The Spirit of the Age eludes Bruno Dumont in “France”.


Since we are dealing with three possible variations on “France” – France the country, France the heroine and France the movie, I will differentiate them as follows:

France the movie will be “ France”

France the heroine will be France

France the country will be FRANCE

Bond girl Lea Seydoux stars as the film’s eponymous heroine, France de Meurs, the country’s top news anchor in director Bruno Dumont’s latest offering which debuted at the 2021 Cannes Film Festival. Like the Cate Blanchett character in Adam McKay’s “Don’t Look Up” (see much more below), she is a sad example of how low a once noble profession has sunk in our age of split-second attention spans and instant gratification.


The incipit is impressive.

The incipit is impressive. We are at a press conference, with French president Emmanuel Macron, which is edited to look as if France is really there in the front row. We are primed for some delicious back and forth between them but this does not happen. Instead, France and her producer Lou (French comedienne Blanch Gardin, Louis CK’s better half), who is standing at the side of the room, start to crack each other up by making obscene gestures which mostly reference oral sex.

I know, this probably sounds hilarious on paper, but it isn’t. It’s insulting and clueless and, just like “Don’t Look Up”, which it begins to increasingly resemble as it proceeds, it is out of touch with the zeitgeist. First off, no French person, in fact no person of any sovereign state would be that rude, that disrespectful. Second, in the FRANCE that I am familiar with, this sort of outrageous behavior would not be tolerated for an instant. An escort to the front entrance would be the order of the day.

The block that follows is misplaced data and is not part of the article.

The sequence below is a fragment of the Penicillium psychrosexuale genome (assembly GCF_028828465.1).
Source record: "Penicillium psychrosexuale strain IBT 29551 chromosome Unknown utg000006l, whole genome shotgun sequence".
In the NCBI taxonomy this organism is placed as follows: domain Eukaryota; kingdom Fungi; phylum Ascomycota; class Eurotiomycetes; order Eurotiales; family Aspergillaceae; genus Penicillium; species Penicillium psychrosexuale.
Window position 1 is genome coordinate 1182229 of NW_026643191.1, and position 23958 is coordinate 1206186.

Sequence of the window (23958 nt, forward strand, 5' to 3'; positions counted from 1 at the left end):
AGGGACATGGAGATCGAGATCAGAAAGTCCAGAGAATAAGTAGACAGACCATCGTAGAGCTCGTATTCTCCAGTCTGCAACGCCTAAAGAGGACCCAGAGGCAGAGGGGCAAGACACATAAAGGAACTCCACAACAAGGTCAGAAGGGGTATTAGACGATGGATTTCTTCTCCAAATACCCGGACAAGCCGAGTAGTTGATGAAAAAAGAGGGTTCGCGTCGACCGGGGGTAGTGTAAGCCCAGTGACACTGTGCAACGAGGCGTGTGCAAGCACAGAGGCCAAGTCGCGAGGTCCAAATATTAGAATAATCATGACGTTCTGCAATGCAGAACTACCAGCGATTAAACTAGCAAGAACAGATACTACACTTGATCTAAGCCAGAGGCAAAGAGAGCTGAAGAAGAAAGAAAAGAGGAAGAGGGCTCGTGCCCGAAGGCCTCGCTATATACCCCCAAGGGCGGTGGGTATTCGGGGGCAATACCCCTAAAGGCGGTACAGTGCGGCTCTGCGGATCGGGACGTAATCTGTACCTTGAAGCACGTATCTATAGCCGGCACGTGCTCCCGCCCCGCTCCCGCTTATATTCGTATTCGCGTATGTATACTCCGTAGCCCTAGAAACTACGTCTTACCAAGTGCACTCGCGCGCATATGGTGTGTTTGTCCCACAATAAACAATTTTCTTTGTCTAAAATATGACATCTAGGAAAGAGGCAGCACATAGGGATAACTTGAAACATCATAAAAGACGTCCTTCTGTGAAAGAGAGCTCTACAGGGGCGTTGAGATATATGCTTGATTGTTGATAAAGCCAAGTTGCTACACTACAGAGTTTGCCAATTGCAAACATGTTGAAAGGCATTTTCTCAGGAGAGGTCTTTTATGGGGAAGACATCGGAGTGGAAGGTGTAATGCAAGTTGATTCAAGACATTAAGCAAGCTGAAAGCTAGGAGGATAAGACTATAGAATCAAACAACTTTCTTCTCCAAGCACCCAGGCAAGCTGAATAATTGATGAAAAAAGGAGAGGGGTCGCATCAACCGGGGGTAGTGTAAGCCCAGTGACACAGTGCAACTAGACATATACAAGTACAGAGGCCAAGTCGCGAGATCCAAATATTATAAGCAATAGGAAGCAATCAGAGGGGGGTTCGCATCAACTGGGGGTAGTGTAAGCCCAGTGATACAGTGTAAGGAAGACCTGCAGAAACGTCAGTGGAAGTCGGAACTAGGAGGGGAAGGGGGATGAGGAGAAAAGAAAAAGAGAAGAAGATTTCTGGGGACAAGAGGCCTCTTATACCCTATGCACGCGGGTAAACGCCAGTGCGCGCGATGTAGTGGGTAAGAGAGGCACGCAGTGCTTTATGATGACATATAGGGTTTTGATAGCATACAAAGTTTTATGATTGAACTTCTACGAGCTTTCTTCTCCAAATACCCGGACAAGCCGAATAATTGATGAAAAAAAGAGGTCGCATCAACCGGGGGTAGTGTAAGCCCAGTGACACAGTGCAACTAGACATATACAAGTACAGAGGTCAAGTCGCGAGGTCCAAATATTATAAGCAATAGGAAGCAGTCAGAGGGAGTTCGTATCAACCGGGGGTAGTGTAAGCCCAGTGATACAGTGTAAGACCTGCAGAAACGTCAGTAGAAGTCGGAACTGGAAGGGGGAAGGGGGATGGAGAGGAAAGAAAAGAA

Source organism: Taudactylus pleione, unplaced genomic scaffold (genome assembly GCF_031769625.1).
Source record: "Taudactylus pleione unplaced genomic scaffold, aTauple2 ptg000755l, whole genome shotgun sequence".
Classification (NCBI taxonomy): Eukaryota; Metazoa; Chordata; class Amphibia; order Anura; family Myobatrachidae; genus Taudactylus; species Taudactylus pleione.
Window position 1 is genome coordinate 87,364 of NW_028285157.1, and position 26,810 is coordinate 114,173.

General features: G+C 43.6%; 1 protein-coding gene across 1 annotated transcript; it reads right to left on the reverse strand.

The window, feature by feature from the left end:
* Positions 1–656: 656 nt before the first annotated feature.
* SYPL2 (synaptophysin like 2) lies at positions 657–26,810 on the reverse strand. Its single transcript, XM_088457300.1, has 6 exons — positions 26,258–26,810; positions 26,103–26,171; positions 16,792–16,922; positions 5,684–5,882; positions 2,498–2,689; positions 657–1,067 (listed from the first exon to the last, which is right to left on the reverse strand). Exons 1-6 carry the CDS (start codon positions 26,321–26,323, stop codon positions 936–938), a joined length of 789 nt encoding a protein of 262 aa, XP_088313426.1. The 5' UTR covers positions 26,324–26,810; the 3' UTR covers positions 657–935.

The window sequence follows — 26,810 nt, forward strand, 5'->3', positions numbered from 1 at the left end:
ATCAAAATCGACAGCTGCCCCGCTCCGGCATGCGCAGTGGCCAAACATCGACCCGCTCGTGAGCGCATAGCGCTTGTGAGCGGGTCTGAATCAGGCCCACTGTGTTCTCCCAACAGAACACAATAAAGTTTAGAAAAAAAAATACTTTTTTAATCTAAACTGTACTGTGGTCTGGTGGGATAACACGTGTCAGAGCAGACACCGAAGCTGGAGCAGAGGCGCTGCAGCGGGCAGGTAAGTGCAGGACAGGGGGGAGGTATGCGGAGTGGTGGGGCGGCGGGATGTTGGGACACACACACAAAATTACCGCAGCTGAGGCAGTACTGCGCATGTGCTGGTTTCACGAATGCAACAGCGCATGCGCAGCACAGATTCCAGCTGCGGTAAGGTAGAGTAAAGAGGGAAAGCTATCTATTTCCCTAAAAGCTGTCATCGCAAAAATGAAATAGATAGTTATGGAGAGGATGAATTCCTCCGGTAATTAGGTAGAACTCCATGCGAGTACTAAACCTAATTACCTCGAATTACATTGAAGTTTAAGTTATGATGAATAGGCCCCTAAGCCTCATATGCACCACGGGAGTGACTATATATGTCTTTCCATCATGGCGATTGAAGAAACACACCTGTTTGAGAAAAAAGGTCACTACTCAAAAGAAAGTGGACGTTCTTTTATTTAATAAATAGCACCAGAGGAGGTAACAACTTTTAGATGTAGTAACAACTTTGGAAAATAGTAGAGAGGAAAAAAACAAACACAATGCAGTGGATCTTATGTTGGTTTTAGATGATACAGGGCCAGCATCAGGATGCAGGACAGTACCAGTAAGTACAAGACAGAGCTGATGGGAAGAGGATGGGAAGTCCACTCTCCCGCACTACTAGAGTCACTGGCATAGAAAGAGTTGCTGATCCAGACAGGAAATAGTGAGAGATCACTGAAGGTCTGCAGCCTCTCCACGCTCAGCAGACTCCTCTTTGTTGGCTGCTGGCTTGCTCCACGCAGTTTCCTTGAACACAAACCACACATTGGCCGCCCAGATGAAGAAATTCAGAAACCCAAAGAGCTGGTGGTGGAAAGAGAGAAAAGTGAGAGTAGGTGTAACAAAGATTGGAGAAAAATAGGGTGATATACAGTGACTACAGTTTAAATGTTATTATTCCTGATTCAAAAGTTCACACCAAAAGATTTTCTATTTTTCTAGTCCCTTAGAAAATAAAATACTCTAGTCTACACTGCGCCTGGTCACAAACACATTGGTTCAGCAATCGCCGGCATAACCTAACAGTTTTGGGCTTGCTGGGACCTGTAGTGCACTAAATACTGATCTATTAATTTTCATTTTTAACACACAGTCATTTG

Don’t Look Up Redux.

And that, my friends is the major problem with “France”, Dumont’s attempt to satirize the French media. Like “Don’t Look Up” the tone of the film is all over the place. France goes on trips to dangerous places around the world to bolster her “serious” image but, it transpires, some of these are faked. Are they all faked? If not, why some and not others? No explanation is given.


Bonjour Tristesse.

Then, at odd moments, Dumont slows things down and we find ourselves in Todd Haynes/Douglas Sirk territory as France, always dressed in some magnificent creation from the Avenue Montaigne, looks sadly at the camera for extended periods as tears well-up in her eyes (she is in an unhappy marriage with a little boy who does not like to be touched). I half expected her to walk down to the banks of the Seine where Dumont could recapture the magic of Anton Grot (production design), Ernest Haller (cinematography) and Michael Curtiz (direction) in the classic opening sequence from “Mildred Pierce” where Mildred contemplates suicide on the Santa Monica pier. No dice!

As it stands, the movie is composed of so many disparate elements and themes, none of which work, that it completely self destructs with about an hour remaining. It was a tough screening.


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